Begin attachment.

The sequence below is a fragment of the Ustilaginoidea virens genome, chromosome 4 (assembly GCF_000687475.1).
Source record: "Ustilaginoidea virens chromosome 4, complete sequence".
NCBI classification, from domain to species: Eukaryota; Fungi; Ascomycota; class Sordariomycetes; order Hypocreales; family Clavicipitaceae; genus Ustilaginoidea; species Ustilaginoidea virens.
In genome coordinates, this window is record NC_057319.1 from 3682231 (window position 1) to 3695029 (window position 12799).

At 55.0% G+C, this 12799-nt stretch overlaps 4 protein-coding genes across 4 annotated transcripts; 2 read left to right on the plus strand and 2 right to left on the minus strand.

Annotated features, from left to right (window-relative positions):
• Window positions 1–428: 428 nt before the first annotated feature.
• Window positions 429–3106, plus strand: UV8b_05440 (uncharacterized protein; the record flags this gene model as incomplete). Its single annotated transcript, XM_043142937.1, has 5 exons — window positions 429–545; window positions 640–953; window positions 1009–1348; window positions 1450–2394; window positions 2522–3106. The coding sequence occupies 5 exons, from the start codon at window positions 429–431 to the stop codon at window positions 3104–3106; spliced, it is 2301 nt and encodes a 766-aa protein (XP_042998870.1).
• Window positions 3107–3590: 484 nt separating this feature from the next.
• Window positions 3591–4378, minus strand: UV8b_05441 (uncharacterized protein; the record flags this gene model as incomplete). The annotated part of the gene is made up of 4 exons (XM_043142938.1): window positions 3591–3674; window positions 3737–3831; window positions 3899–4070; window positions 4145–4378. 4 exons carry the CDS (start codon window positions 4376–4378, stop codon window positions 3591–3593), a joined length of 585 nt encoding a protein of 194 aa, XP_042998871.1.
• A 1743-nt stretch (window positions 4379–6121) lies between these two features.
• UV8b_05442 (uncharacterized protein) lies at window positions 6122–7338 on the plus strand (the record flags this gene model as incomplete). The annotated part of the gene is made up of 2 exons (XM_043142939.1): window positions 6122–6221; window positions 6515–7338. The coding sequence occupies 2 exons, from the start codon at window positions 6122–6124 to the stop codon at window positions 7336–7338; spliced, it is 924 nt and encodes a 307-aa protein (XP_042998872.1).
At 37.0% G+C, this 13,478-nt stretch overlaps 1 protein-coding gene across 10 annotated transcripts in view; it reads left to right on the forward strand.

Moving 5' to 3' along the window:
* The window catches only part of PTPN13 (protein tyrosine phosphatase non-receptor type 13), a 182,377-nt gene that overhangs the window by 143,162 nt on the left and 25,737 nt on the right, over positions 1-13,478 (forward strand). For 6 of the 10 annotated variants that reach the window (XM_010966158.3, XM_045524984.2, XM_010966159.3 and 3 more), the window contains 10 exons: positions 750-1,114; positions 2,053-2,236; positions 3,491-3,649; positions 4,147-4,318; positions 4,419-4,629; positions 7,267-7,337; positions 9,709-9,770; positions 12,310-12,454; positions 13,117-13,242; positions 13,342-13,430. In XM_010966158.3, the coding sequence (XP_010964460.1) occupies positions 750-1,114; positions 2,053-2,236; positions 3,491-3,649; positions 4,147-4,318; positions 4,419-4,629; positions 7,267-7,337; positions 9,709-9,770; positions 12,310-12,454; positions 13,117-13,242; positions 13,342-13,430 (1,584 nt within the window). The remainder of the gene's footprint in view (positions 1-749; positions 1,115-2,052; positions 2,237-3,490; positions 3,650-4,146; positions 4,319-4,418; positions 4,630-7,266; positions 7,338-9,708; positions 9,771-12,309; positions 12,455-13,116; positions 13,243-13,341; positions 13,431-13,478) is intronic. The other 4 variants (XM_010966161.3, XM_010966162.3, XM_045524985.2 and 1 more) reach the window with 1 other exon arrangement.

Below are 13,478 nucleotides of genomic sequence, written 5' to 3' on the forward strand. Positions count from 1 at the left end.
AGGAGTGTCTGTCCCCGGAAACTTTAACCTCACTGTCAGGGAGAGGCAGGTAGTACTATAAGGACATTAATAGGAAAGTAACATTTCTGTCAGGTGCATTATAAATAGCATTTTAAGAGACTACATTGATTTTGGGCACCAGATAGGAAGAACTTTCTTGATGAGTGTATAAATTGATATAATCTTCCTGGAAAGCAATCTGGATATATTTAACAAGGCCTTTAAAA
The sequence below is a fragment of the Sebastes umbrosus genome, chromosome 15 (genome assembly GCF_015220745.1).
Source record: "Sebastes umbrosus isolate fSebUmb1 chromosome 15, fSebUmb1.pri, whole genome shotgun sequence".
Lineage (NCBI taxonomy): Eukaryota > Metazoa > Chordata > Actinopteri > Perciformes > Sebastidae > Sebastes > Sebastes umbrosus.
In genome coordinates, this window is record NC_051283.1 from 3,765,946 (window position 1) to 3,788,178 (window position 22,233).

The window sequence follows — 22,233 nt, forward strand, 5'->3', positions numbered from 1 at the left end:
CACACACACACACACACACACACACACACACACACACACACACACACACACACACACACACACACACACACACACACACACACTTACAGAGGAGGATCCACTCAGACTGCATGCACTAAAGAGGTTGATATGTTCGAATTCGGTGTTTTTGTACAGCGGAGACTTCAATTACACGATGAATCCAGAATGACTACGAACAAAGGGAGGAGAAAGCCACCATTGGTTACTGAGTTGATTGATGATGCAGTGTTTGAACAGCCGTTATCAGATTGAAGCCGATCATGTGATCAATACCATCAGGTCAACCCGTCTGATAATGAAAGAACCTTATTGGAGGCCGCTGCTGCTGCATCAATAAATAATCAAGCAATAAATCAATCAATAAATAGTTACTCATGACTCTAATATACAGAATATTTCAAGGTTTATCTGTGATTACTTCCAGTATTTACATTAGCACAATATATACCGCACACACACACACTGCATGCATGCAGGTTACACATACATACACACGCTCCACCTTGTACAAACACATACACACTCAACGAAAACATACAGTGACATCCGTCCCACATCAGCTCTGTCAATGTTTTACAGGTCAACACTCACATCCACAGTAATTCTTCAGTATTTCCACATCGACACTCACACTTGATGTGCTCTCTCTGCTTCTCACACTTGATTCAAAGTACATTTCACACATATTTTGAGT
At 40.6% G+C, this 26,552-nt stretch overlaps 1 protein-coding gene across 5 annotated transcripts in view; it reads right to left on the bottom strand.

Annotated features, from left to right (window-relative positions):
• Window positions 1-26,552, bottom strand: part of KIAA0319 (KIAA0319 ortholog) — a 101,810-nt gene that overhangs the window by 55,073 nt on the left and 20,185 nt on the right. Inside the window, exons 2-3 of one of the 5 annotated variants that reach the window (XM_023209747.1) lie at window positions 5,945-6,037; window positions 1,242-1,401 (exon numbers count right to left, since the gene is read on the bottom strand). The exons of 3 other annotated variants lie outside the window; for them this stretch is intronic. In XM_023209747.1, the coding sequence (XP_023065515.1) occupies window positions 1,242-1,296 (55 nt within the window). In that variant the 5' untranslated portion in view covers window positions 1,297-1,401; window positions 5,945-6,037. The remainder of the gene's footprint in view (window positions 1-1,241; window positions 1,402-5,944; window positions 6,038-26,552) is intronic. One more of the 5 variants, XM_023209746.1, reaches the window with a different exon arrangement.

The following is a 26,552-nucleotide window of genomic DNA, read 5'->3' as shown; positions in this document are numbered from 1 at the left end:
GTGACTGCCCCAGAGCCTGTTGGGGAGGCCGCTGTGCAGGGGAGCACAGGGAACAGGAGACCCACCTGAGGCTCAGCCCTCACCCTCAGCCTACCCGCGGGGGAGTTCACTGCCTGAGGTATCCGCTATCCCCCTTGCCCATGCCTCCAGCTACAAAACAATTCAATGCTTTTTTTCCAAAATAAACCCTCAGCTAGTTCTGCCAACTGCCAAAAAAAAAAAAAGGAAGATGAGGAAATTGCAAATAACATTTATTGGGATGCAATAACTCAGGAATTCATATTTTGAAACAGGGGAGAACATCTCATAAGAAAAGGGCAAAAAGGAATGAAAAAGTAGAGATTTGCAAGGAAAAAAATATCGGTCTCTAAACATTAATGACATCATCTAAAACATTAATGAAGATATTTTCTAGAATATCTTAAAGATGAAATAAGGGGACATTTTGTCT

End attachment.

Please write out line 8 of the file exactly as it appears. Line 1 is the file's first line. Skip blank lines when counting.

• Window positions 429–3106, plus strand: UV8b_05440 (uncharacterized protein; the record flags this gene model as incomplete). Its single annotated transcript, XM_043142937.1, has 5 exons — window positions 429–545; window positions 640–953; window positions 1009–1348; window positions 1450–2394; window positions 2522–3106. The coding sequence occupies 5 exons, from the start codon at window positions 429–431 to the stop codon at window positions 3104–3106; spliced, it is 2301 nt and encodes a 766-aa protein (XP_042998870.1).